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Now’s the time for a match-play major open championship

Now’s the time for a match-play major open championship

Golfweek recently reported the PGA Tour’s World Golf Championships-Dell Technologies Match Play won’t return to Austin, Texas, after this year because of sponsorship issues. While it’s a shame to watch the Tour’s one match-play event drop off the schedule, it presents a golden opportunity for the USGA, PGA of America, R&A or some other body to step in with a better product than the steady barrage of stroke-play events served up week after week.

Why match play? It’s the best format for golf at all levels. It reduces stress for beginners, increases the fun factor and lowers a barrier to entry for the game. For avid golfers, match play speeds up the game and elevates camaraderie. For pro golf, various match-play formats increase strategy and heighten personalities. For course setup, match play allows for more unique hole locations and tee placement. And for daily course maintenance, it eases the burden on unrealistic and unsustainable practices in the interest of fairness.

In Scotland – where the modern game was invented – and much of the rest of the world, match play rules the day. Many club golfers typically play hole-by-hole matches, be they various two-player formats or other team events, instead of individual stroke-play events with aggregate scoring totals deciding a winner. In the Home of Golf, stroke play is frequently the oddity, not the default.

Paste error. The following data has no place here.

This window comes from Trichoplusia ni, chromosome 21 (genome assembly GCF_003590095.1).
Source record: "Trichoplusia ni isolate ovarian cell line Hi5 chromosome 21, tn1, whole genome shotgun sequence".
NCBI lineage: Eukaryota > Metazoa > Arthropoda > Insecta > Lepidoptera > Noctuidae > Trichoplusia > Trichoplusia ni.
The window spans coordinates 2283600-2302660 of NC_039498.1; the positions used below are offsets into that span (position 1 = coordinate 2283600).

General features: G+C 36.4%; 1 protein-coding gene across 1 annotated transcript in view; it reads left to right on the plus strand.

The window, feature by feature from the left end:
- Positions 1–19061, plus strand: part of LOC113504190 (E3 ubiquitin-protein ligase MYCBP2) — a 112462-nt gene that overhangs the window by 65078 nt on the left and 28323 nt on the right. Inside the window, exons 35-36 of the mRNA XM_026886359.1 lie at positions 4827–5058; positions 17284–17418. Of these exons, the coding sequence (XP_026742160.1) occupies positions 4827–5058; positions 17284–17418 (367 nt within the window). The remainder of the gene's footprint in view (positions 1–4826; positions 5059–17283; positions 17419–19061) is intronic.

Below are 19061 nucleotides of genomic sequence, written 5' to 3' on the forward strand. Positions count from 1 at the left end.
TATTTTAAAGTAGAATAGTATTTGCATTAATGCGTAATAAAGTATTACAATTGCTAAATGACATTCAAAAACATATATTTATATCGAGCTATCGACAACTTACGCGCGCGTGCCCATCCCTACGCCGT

The ruling bodies that conduct top-tier professional tournaments would be well-served to look to Scotland for what could make our game better.

Unfortunately, we often take our cues from pro golf on TV. Whether it be scoring format, equipment, clothing, pre-shot routine or most importantly course conditioning, pro golf on TV has a trickle-down effect, especially in the United States. TV producers prefer stroke play events because they are, barring bad weather, typically guaranteed to end at a predetermined time to complete a broadcast window. Stroke play usually makes for a tidy product without the risk of a lopsided match ending early, leaving an hour or more of dead air on a Sunday afternoon. But this reliance on stroke play has an unhealthy impact on the game. The loss of the Dell Technologies Match Play after this year offers up a perfect opportunity for event organizers to embrace professional match play events on an even grander scale.

Match play already presents some of the most compelling golf on TV, just not at most pro events. The U.S. Amateur, U.S. Women’s Amateur plus the…


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